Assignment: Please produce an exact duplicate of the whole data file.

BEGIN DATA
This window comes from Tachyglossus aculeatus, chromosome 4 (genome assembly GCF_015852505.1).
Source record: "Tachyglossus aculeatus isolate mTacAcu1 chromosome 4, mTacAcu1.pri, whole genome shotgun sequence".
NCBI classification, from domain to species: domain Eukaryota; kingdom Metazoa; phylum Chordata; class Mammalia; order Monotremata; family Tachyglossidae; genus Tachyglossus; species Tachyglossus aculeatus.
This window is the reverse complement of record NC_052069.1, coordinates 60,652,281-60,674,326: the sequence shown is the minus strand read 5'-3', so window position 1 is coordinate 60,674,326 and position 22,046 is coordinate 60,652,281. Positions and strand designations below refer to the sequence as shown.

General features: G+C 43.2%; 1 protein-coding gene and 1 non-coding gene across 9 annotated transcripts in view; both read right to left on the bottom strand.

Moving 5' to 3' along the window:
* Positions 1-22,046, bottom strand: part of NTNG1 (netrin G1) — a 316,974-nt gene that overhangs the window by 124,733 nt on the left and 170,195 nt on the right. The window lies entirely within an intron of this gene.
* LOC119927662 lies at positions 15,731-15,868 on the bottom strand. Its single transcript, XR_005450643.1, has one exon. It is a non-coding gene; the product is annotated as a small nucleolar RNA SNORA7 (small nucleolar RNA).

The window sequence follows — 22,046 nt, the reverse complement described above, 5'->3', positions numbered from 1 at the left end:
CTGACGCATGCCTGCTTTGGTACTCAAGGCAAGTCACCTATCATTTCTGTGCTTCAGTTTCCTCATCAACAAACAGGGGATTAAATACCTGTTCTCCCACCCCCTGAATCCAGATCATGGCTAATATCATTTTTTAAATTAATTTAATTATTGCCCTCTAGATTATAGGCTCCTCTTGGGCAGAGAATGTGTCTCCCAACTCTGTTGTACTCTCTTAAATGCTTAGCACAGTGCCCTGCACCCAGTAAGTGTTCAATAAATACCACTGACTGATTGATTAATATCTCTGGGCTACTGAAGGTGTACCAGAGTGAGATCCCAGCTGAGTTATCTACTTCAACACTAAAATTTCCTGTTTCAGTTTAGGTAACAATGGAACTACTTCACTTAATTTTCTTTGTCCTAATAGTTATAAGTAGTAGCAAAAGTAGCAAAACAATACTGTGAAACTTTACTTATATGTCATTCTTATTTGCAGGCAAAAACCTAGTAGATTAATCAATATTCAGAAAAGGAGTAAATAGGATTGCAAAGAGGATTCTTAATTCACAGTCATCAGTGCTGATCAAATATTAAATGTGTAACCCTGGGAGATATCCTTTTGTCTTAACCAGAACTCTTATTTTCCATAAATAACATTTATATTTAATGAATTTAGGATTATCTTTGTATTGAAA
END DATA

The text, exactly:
This window comes from Tachyglossus aculeatus, chromosome 4 (genome assembly GCF_015852505.1).
Source record: "Tachyglossus aculeatus isolate mTacAcu1 chromosome 4, mTacAcu1.pri, whole genome shotgun sequence".
NCBI classification, from domain to species: domain Eukaryota; kingdom Metazoa; phylum Chordata; class Mammalia; order Monotremata; family Tachyglossidae; genus Tachyglossus; species Tachyglossus aculeatus.
This window is the reverse complement of record NC_052069.1, coordinates 60,652,281-60,674,326: the sequence shown is the minus strand read 5'-3', so window position 1 is coordinate 60,674,326 and position 22,046 is coordinate 60,652,281. Positions and strand designations below refer to the sequence as shown.

General features: G+C 43.2%; 1 protein-coding gene and 1 non-coding gene across 9 annotated transcripts in view; both read right to left on the bottom strand.

Moving 5' to 3' along the window:
* Positions 1-22,046, bottom strand: part of NTNG1 (netrin G1) — a 316,974-nt gene that overhangs the window by 124,733 nt on the left and 170,195 nt on the right. The window lies entirely within an intron of this gene.
* LOC119927662 lies at positions 15,731-15,868 on the bottom strand. Its single transcript, XR_005450643.1, has one exon. It is a non-coding gene; the product is annotated as a small nucleolar RNA SNORA7 (small nucleolar RNA).

The window sequence follows — 22,046 nt, the reverse complement described above, 5'->3', positions numbered from 1 at the left end:
CTGACGCATGCCTGCTTTGGTACTCAAGGCAAGTCACCTATCATTTCTGTGCTTCAGTTTCCTCATCAACAAACAGGGGATTAAATACCTGTTCTCCCACCCCCTGAATCCAGATCATGGCTAATATCATTTTTTAAATTAATTTAATTATTGCCCTCTAGATTATAGGCTCCTCTTGGGCAGAGAATGTGTCTCCCAACTCTGTTGTACTCTCTTAAATGCTTAGCACAGTGCCCTGCACCCAGTAAGTGTTCAATAAATACCACTGACTGATTGATTAATATCTCTGGGCTACTGAAGGTGTACCAGAGTGAGATCCCAGCTGAGTTATCTACTTCAACACTAAAATTTCCTGTTTCAGTTTAGGTAACAATGGAACTACTTCACTTAATTTTCTTTGTCCTAATAGTTATAAGTAGTAGCAAAAGTAGCAAAACAATACTGTGAAACTTTACTTATATGTCATTCTTATTTGCAGGCAAAAACCTAGTAGATTAATCAATATTCAGAAAAGGAGTAAATAGGATTGCAAAGAGGATTCTTAATTCACAGTCATCAGTGCTGATCAAATATTAAATGTGTAACCCTGGGAGATATCCTTTTGTCTTAACCAGAACTCTTATTTTCCATAAATAACATTTATATTTAATGAATTTAGGATTATCTTTGTATTGAAA